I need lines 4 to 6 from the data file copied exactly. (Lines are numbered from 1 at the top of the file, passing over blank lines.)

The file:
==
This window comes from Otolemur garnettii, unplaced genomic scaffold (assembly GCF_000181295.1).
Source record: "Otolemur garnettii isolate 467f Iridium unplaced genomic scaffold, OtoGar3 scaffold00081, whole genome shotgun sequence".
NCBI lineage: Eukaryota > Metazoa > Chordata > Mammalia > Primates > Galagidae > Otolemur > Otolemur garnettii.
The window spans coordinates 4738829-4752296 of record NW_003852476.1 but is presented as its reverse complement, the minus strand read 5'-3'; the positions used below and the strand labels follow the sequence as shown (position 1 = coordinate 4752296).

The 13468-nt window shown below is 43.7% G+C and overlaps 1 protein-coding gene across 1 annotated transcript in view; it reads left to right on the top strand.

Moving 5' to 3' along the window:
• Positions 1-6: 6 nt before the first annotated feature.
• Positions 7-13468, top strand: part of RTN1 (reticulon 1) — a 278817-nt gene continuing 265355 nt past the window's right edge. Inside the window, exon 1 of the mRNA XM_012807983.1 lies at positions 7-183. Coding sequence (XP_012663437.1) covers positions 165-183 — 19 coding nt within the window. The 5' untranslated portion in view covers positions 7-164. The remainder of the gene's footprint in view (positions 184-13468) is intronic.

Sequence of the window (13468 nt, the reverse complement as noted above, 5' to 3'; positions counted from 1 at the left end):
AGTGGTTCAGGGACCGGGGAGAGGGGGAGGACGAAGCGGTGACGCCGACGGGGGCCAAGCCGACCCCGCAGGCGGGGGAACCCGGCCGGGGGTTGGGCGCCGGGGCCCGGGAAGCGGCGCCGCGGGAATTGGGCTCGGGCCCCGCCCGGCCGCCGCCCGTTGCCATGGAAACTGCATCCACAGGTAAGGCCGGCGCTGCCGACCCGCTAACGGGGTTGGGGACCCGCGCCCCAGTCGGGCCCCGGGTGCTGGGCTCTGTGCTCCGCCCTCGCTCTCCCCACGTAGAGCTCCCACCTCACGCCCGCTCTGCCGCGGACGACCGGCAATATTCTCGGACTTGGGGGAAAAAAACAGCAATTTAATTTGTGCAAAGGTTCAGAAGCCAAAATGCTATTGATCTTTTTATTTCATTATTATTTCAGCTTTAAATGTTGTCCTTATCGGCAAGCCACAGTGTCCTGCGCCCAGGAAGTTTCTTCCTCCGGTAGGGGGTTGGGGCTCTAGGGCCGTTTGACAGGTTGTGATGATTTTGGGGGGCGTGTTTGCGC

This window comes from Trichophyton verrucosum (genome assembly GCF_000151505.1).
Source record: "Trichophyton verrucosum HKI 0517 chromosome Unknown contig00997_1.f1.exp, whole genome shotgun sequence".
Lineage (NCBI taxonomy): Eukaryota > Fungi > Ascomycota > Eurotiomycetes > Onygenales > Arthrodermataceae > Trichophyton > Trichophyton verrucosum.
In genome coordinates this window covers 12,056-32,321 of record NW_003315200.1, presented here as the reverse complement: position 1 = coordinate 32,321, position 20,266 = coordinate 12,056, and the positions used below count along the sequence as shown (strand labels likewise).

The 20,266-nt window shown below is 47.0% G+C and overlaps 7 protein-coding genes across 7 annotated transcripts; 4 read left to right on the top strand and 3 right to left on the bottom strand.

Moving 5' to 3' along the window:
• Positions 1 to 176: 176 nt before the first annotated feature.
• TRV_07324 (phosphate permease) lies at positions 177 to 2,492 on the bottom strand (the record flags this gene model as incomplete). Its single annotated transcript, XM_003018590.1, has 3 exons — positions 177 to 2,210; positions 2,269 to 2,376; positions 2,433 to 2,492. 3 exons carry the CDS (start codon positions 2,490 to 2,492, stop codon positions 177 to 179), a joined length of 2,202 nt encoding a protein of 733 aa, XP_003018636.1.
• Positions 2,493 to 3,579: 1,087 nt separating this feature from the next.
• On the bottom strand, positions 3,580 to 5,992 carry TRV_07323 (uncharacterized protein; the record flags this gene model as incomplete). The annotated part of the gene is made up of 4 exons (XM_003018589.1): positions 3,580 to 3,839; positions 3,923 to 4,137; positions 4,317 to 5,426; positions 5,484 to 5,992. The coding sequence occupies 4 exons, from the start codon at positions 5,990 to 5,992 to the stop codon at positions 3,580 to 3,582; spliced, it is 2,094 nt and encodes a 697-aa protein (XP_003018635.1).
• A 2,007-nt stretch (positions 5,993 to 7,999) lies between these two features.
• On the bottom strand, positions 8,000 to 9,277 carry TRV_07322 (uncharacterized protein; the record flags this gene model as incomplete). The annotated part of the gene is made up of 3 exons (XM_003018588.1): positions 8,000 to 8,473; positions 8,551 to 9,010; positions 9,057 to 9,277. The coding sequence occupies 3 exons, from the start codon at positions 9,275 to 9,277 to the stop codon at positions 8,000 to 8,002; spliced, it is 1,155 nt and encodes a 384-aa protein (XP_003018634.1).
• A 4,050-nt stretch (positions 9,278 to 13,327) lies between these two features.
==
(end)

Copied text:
The window spans coordinates 4738829-4752296 of record NW_003852476.1 but is presented as its reverse complement, the minus strand read 5'-3'; the positions used below and the strand labels follow the sequence as shown (position 1 = coordinate 4752296).

The 13468-nt window shown below is 43.7% G+C and overlaps 1 protein-coding gene across 1 annotated transcript in view; it reads left to right on the top strand.

Moving 5' to 3' along the window: